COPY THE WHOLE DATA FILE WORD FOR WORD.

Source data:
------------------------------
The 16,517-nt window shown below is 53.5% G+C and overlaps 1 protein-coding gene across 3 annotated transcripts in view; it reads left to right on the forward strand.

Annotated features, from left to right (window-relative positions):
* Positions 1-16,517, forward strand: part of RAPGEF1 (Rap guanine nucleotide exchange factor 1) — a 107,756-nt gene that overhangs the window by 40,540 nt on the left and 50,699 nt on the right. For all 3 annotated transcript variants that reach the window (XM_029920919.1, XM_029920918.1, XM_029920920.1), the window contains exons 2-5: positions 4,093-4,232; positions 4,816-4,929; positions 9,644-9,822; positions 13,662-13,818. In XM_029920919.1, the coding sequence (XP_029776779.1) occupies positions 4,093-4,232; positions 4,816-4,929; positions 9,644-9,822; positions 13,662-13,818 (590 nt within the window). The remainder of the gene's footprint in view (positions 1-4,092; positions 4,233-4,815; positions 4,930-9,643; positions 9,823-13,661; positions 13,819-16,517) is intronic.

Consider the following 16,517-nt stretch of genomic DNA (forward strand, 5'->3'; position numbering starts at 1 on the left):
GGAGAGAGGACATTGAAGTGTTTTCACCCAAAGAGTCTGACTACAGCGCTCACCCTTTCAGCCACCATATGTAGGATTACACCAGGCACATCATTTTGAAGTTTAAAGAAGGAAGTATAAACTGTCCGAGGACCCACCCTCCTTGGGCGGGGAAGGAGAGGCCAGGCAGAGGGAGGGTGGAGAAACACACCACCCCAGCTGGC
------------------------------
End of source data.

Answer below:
The 16,517-nt window shown below is 53.5% G+C and overlaps 1 protein-coding gene across 3 annotated transcripts in view; it reads left to right on the forward strand.

Annotated features, from left to right (window-relative positions):
* Positions 1-16,517, forward strand: part of RAPGEF1 (Rap guanine nucleotide exchange factor 1) — a 107,756-nt gene that overhangs the window by 40,540 nt on the left and 50,699 nt on the right. For all 3 annotated transcript variants that reach the window (XM_029920919.1, XM_029920918.1, XM_029920920.1), the window contains exons 2-5: positions 4,093-4,232; positions 4,816-4,929; positions 9,644-9,822; positions 13,662-13,818. In XM_029920919.1, the coding sequence (XP_029776779.1) occupies positions 4,093-4,232; positions 4,816-4,929; positions 9,644-9,822; positions 13,662-13,818 (590 nt within the window). The remainder of the gene's footprint in view (positions 1-4,092; positions 4,233-4,815; positions 4,930-9,643; positions 9,823-13,661; positions 13,819-16,517) is intronic.

Consider the following 16,517-nt stretch of genomic DNA (forward strand, 5'->3'; position numbering starts at 1 on the left):
GGAGAGAGGACATTGAAGTGTTTTCACCCAAAGAGTCTGACTACAGCGCTCACCCTTTCAGCCACCATATGTAGGATTACACCAGGCACATCATTTTGAAGTTTAAAGAAGGAAGTATAAACTGTCCGAGGACCCACCCTCCTTGGGCGGGGAAGGAGAGGCCAGGCAGAGGGAGGGTGGAGAAACACACCACCCCAGCTGGC